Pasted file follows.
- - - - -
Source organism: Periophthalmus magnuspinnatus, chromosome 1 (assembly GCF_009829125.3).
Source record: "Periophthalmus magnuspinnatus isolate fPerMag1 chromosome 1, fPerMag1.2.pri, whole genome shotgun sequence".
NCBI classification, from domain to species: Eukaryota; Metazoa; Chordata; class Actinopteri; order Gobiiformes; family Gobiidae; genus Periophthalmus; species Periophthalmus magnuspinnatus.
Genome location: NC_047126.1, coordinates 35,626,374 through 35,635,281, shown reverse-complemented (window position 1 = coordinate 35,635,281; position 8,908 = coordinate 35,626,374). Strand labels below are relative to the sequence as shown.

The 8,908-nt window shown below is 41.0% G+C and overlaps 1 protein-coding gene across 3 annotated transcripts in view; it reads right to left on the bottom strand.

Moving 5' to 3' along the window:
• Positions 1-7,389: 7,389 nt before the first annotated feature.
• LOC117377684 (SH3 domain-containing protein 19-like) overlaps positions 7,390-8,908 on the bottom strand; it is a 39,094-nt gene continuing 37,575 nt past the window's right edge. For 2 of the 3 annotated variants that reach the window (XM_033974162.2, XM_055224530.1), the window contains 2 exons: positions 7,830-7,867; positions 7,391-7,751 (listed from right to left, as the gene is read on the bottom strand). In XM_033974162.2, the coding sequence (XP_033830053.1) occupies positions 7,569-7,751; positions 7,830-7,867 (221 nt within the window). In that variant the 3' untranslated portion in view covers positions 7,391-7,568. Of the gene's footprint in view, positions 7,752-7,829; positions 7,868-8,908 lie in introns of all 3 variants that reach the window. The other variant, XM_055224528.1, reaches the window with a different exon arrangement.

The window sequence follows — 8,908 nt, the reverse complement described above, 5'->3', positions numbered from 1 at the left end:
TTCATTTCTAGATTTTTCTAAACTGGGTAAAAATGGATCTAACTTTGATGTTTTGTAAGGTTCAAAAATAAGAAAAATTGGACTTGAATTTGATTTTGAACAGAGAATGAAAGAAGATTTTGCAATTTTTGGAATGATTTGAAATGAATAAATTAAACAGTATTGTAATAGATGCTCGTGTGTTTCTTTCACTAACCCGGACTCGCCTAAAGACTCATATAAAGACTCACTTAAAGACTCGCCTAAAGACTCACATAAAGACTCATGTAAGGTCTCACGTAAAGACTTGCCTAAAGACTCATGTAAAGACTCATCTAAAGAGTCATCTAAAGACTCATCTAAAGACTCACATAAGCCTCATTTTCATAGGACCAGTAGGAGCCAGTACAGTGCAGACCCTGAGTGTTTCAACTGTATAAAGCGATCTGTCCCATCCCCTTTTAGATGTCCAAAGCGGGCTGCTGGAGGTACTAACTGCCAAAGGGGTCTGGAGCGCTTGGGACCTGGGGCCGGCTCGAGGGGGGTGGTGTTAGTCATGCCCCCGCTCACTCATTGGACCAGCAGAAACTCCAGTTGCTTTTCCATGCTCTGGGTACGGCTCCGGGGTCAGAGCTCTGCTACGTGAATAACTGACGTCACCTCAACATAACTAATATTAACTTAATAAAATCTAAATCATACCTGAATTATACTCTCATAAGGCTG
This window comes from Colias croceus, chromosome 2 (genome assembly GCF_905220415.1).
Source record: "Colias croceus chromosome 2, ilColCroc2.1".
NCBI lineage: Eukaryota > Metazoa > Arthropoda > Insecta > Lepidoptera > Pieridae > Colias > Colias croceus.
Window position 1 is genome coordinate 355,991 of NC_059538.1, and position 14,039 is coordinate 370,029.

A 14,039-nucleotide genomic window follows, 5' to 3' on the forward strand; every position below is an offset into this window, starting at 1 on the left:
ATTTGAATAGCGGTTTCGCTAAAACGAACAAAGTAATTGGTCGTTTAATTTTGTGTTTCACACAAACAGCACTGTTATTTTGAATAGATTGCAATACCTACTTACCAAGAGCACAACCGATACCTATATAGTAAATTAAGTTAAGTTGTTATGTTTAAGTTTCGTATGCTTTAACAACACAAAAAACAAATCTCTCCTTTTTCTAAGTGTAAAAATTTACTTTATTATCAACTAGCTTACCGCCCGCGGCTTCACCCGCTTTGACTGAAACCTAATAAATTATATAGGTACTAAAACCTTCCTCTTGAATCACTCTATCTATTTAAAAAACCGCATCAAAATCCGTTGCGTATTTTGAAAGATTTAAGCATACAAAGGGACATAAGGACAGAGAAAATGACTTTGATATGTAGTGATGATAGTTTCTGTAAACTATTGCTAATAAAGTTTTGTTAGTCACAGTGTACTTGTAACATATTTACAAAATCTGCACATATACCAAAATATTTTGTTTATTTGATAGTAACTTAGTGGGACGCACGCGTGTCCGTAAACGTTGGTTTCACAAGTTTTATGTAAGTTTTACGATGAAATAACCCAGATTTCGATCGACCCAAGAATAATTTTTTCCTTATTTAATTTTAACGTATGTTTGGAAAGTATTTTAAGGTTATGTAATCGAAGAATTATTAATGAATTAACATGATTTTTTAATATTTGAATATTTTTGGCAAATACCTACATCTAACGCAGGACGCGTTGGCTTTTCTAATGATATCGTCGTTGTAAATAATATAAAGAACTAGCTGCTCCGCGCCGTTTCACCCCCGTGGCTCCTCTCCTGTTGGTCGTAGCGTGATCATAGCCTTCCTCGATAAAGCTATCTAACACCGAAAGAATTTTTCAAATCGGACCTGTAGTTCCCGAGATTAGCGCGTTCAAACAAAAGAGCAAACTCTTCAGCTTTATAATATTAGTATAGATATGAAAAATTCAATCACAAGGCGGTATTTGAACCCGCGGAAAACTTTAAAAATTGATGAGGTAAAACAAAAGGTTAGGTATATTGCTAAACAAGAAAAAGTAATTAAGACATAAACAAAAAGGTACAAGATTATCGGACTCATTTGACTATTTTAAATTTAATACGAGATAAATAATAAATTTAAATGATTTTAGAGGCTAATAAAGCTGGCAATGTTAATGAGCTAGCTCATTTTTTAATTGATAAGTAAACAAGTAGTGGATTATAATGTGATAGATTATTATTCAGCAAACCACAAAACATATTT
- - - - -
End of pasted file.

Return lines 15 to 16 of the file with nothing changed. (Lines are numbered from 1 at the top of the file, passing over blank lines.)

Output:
A 14,039-nucleotide genomic window follows, 5' to 3' on the forward strand; every position below is an offset into this window, starting at 1 on the left:
ATTTGAATAGCGGTTTCGCTAAAACGAACAAAGTAATTGGTCGTTTAATTTTGTGTTTCACACAAACAGCACTGTTATTTTGAATAGATTGCAATACCTACTTACCAAGAGCACAACCGATACCTATATAGTAAATTAAGTTAAGTTGTTATGTTTAAGTTTCGTATGCTTTAACAACACAAAAAACAAATCTCTCCTTTTTCTAAGTGTAAAAATTTACTTTATTATCAACTAGCTTACCGCCCGCGGCTTCACCCGCTTTGACTGAAACCTAATAAATTATATAGGTACTAAAACCTTCCTCTTGAATCACTCTATCTATTTAAAAAACCGCATCAAAATCCGTTGCGTATTTTGAAAGATTTAAGCATACAAAGGGACATAAGGACAGAGAAAATGACTTTGATATGTAGTGATGATAGTTTCTGTAAACTATTGCTAATAAAGTTTTGTTAGTCACAGTGTACTTGTAACATATTTACAAAATCTGCACATATACCAAAATATTTTGTTTATTTGATAGTAACTTAGTGGGACGCACGCGTGTCCGTAAACGTTGGTTTCACAAGTTTTATGTAAGTTTTACGATGAAATAACCCAGATTTCGATCGACCCAAGAATAATTTTTTCCTTATTTAATTTTAACGTATGTTTGGAAAGTATTTTAAGGTTATGTAATCGAAGAATTATTAATGAATTAACATGATTTTTTAATATTTGAATATTTTTGGCAAATACCTACATCTAACGCAGGACGCGTTGGCTTTTCTAATGATATCGTCGTTGTAAATAATATAAAGAACTAGCTGCTCCGCGCCGTTTCACCCCCGTGGCTCCTCTCCTGTTGGTCGTAGCGTGATCATAGCCTTCCTCGATAAAGCTATCTAACACCGAAAGAATTTTTCAAATCGGACCTGTAGTTCCCGAGATTAGCGCGTTCAAACAAAAGAGCAAACTCTTCAGCTTTATAATATTAGTATAGATATGAAAAATTCAATCACAAGGCGGTATTTGAACCCGCGGAAAACTTTAAAAATTGATGAGGTAAAACAAAAGGTTAGGTATATTGCTAAACAAGAAAAAGTAATTAAGACATAAACAAAAAGGTACAAGATTATCGGACTCATTTGACTATTTTAAATTTAATACGAGATAAATAATAAATTTAAATGATTTTAGAGGCTAATAAAGCTGGCAATGTTAATGAGCTAGCTCATTTTTTAATTGATAAGTAAACAAGTAGTGGATTATAATGTGATAGATTATTATTCAGCAAACCACAAAACATATTT